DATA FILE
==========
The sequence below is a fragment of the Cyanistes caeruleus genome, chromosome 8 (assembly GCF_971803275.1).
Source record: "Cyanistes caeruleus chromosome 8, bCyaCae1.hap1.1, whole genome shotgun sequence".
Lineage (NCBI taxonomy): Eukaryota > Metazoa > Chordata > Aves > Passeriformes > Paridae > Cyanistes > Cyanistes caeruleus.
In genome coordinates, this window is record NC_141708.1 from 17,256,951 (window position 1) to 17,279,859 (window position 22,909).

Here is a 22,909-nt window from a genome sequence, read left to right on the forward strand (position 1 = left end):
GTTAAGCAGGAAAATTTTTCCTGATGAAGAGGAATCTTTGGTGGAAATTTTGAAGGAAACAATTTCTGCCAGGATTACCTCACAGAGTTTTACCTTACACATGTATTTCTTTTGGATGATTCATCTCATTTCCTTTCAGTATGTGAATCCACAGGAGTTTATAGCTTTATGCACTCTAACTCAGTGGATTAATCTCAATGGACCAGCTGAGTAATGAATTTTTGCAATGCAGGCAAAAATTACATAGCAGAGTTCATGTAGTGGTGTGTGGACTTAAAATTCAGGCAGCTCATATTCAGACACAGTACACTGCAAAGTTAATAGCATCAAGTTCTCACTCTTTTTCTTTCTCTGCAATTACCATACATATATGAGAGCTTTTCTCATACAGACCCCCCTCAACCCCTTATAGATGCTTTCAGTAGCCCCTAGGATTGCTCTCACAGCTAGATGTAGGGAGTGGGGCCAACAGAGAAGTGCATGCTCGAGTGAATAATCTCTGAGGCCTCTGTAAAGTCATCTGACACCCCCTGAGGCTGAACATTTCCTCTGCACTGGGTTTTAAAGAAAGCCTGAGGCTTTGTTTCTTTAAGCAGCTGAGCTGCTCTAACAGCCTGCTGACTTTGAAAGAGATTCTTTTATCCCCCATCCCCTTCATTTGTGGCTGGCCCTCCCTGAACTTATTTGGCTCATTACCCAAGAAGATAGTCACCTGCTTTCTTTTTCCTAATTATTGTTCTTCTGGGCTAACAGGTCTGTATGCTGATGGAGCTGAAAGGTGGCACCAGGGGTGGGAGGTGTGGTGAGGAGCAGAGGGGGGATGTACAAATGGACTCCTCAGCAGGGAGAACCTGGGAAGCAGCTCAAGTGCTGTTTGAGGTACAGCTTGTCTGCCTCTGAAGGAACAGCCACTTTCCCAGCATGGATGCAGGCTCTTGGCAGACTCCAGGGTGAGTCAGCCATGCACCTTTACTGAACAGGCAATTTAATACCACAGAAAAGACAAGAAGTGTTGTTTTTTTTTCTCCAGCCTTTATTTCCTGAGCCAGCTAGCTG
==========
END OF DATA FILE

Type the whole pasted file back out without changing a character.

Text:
The sequence below is a fragment of the Cyanistes caeruleus genome, chromosome 8 (assembly GCF_971803275.1).
Source record: "Cyanistes caeruleus chromosome 8, bCyaCae1.hap1.1, whole genome shotgun sequence".
Lineage (NCBI taxonomy): Eukaryota > Metazoa > Chordata > Aves > Passeriformes > Paridae > Cyanistes > Cyanistes caeruleus.
In genome coordinates, this window is record NC_141708.1 from 17,256,951 (window position 1) to 17,279,859 (window position 22,909).

Here is a 22,909-nt window from a genome sequence, read left to right on the forward strand (position 1 = left end):
GTTAAGCAGGAAAATTTTTCCTGATGAAGAGGAATCTTTGGTGGAAATTTTGAAGGAAACAATTTCTGCCAGGATTACCTCACAGAGTTTTACCTTACACATGTATTTCTTTTGGATGATTCATCTCATTTCCTTTCAGTATGTGAATCCACAGGAGTTTATAGCTTTATGCACTCTAACTCAGTGGATTAATCTCAATGGACCAGCTGAGTAATGAATTTTTGCAATGCAGGCAAAAATTACATAGCAGAGTTCATGTAGTGGTGTGTGGACTTAAAATTCAGGCAGCTCATATTCAGACACAGTACACTGCAAAGTTAATAGCATCAAGTTCTCACTCTTTTTCTTTCTCTGCAATTACCATACATATATGAGAGCTTTTCTCATACAGACCCCCCTCAACCCCTTATAGATGCTTTCAGTAGCCCCTAGGATTGCTCTCACAGCTAGATGTAGGGAGTGGGGCCAACAGAGAAGTGCATGCTCGAGTGAATAATCTCTGAGGCCTCTGTAAAGTCATCTGACACCCCCTGAGGCTGAACATTTCCTCTGCACTGGGTTTTAAAGAAAGCCTGAGGCTTTGTTTCTTTAAGCAGCTGAGCTGCTCTAACAGCCTGCTGACTTTGAAAGAGATTCTTTTATCCCCCATCCCCTTCATTTGTGGCTGGCCCTCCCTGAACTTATTTGGCTCATTACCCAAGAAGATAGTCACCTGCTTTCTTTTTCCTAATTATTGTTCTTCTGGGCTAACAGGTCTGTATGCTGATGGAGCTGAAAGGTGGCACCAGGGGTGGGAGGTGTGGTGAGGAGCAGAGGGGGGATGTACAAATGGACTCCTCAGCAGGGAGAACCTGGGAAGCAGCTCAAGTGCTGTTTGAGGTACAGCTTGTCTGCCTCTGAAGGAACAGCCACTTTCCCAGCATGGATGCAGGCTCTTGGCAGACTCCAGGGTGAGTCAGCCATGCACCTTTACTGAACAGGCAATTTAATACCACAGAAAAGACAAGAAGTGTTGTTTTTTTTTCTCCAGCCTTTATTTCCTGAGCCAGCTAGCTG